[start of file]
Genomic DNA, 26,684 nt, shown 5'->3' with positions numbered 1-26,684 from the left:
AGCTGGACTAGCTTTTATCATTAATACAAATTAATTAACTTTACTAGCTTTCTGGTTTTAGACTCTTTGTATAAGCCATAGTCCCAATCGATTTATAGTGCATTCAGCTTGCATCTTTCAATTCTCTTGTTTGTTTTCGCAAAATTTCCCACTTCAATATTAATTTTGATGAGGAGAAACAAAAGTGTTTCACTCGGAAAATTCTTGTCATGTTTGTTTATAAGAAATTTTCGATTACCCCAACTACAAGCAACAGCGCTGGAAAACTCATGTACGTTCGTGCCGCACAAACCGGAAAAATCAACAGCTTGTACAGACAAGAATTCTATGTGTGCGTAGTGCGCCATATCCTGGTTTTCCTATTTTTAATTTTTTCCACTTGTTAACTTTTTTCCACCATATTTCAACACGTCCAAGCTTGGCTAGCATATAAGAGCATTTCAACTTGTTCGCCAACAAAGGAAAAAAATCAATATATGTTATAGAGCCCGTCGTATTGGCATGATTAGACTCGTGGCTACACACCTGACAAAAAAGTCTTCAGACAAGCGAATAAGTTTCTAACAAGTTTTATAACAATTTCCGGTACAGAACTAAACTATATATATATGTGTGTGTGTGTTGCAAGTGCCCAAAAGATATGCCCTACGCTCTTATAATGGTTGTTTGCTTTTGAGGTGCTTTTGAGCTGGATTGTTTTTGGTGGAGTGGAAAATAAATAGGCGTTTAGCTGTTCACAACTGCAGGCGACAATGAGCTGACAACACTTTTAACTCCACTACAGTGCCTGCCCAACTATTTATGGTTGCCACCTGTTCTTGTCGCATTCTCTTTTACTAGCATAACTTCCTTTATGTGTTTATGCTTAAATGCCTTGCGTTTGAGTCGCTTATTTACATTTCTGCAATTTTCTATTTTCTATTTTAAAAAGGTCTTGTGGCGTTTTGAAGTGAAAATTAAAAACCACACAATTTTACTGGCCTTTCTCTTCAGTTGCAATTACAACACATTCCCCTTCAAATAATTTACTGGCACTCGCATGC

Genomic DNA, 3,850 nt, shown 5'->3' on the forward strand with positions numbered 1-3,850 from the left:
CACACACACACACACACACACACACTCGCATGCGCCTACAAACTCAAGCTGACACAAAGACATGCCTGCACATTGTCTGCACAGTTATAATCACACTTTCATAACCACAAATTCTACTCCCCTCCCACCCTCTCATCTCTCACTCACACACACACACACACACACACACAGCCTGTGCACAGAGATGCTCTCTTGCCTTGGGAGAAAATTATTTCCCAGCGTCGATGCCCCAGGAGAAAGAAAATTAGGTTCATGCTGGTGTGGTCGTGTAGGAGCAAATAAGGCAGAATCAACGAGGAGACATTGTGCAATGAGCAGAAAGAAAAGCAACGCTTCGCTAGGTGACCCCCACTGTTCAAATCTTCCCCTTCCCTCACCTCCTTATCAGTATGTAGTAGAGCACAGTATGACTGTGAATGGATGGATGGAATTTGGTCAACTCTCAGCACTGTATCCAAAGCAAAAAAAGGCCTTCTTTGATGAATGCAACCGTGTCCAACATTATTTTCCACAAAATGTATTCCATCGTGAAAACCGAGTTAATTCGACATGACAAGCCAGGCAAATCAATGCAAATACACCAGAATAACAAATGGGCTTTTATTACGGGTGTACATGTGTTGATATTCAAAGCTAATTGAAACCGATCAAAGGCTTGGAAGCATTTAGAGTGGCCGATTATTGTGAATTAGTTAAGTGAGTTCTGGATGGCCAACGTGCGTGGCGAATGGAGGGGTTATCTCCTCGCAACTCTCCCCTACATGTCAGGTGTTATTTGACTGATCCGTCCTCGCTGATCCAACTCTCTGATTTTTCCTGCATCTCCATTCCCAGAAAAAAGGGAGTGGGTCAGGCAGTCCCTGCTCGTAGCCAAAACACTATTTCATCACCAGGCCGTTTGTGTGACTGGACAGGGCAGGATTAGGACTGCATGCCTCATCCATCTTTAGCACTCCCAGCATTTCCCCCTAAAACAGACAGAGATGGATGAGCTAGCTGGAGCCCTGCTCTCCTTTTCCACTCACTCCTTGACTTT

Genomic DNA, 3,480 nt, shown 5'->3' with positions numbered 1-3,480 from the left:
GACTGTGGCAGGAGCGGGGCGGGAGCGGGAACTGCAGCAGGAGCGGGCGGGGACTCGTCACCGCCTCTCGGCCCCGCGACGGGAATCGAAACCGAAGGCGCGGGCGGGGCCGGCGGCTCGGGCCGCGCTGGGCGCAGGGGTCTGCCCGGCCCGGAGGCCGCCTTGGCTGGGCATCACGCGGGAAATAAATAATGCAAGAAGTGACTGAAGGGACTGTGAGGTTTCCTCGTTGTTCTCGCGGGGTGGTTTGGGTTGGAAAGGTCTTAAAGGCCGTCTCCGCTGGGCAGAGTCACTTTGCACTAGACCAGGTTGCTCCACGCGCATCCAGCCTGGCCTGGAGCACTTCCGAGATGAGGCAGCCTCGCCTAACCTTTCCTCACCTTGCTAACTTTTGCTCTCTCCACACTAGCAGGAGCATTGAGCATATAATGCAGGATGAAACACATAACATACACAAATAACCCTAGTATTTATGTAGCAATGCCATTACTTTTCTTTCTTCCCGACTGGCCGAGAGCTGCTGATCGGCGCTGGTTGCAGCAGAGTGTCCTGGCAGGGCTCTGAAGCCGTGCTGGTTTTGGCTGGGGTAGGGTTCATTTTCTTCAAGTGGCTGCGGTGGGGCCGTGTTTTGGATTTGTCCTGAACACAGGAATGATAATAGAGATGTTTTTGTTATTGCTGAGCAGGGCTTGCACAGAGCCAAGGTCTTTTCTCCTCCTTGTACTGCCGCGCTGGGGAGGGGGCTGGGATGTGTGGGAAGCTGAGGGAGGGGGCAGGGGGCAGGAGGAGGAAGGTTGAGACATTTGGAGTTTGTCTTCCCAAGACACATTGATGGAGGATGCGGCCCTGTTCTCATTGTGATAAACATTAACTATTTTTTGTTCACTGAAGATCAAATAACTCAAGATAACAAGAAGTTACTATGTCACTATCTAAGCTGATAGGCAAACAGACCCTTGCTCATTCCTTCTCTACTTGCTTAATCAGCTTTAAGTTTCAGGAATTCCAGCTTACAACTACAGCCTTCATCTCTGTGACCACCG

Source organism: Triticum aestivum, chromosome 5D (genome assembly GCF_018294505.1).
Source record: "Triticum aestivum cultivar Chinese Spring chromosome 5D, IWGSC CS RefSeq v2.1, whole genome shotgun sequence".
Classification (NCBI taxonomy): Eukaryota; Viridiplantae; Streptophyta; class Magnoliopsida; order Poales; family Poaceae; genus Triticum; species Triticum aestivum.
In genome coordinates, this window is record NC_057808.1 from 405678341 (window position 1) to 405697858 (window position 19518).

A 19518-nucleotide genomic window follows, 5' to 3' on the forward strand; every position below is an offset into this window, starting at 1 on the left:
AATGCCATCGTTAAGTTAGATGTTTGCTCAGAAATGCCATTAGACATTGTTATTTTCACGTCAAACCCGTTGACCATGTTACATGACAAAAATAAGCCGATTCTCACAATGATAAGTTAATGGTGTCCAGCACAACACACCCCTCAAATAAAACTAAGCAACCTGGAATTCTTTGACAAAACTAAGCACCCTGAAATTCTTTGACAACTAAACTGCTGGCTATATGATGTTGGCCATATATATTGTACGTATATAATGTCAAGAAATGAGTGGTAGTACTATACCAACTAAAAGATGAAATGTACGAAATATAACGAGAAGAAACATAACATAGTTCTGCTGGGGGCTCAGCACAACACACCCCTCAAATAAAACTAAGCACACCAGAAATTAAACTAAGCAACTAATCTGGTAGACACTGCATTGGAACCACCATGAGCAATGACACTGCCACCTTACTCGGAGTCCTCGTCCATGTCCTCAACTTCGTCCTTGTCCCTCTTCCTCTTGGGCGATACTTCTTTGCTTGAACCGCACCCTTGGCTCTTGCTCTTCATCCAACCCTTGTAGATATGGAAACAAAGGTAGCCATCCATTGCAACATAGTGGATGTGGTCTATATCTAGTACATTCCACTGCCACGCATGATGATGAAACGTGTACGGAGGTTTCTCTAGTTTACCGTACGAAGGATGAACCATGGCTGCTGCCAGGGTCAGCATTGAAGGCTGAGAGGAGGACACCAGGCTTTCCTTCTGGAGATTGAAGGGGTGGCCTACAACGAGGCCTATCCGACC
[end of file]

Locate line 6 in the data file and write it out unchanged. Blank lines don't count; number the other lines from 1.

GACTGTGGCAGGAGCGGGGCGGGAGCGGGAACTGCAGCAGGAGCGGGCGGGGACTCGTCACCGCCTCTCGGCCCCGCGACGGGAATCGAAACCGAAGGCGCGGGCGGGGCCGGCGGCTCGGGCCGCGCTGGGCGCAGGGGTCTGCCCGGCCCGGAGGCCGCCTTGGCTGGGCATCACGCGGGAAATAAATAATGCAAGAAGTGACTGAAGGGACTGTGAGGTTTCCTCGTTGTTCTCGCGGGGTGGTTTGGGTTGGAAAGGTCTTAAAGGCCGTCTCCGCTGGGCAGAGTCACTTTGCACTAGACCAGGTTGCTCCACGCGCATCCAGCCTGGCCTGGAGCACTTCCGAGATGAGGCAGCCTCGCCTAACCTTTCCTCACCTTGCTAACTTTTGCTCTCTCCACACTAGCAGGAGCATTGAGCATATAATGCAGGATGAAACACATAACATACACAAATAACCCTAGTATTTATGTAGCAATGCCATTACTTTTCTTTCTTCCCGACTGGCCGAGAGCTGCTGATCGGCGCTGGTTGCAGCAGAGTGTCCTGGCAGGGCTCTGAAGCCGTGCTGGTTTTGGCTGGGGTAGGGTTCATTTTCTTCAAGTGGCTGCGGTGGGGCCGTGTTTTGGATTTGTCCTGAACACAGGAATGATAATAGAGATGTTTTTGTTATTGCTGAGCAGGGCTTGCACAGAGCCAAGGTCTTTTCTCCTCCTTGTACTGCCGCGCTGGGGAGGGGGCTGGGATGTGTGGGAAGCTGAGGGAGGGGGCAGGGGGCAGGAGGAGGAAGGTTGAGACATTTGGAGTTTGTCTTCCCAAGACACATTGATGGAGGATGCGGCCCTGTTCTCATTGTGATAAACATTAACTATTTTTTGTTCACTGAAGATCAAATAACTCAAGATAACAAGAAGTTACTATGTCACTATCTAAGCTGATAGGCAAACAGACCCTTGCTCATTCCTTCTCTACTTGCTTAATCAGCTTTAAGTTTCAGGAATTCCAGCTTACAACTACAGCCTTCATCTCTGTGACCACCG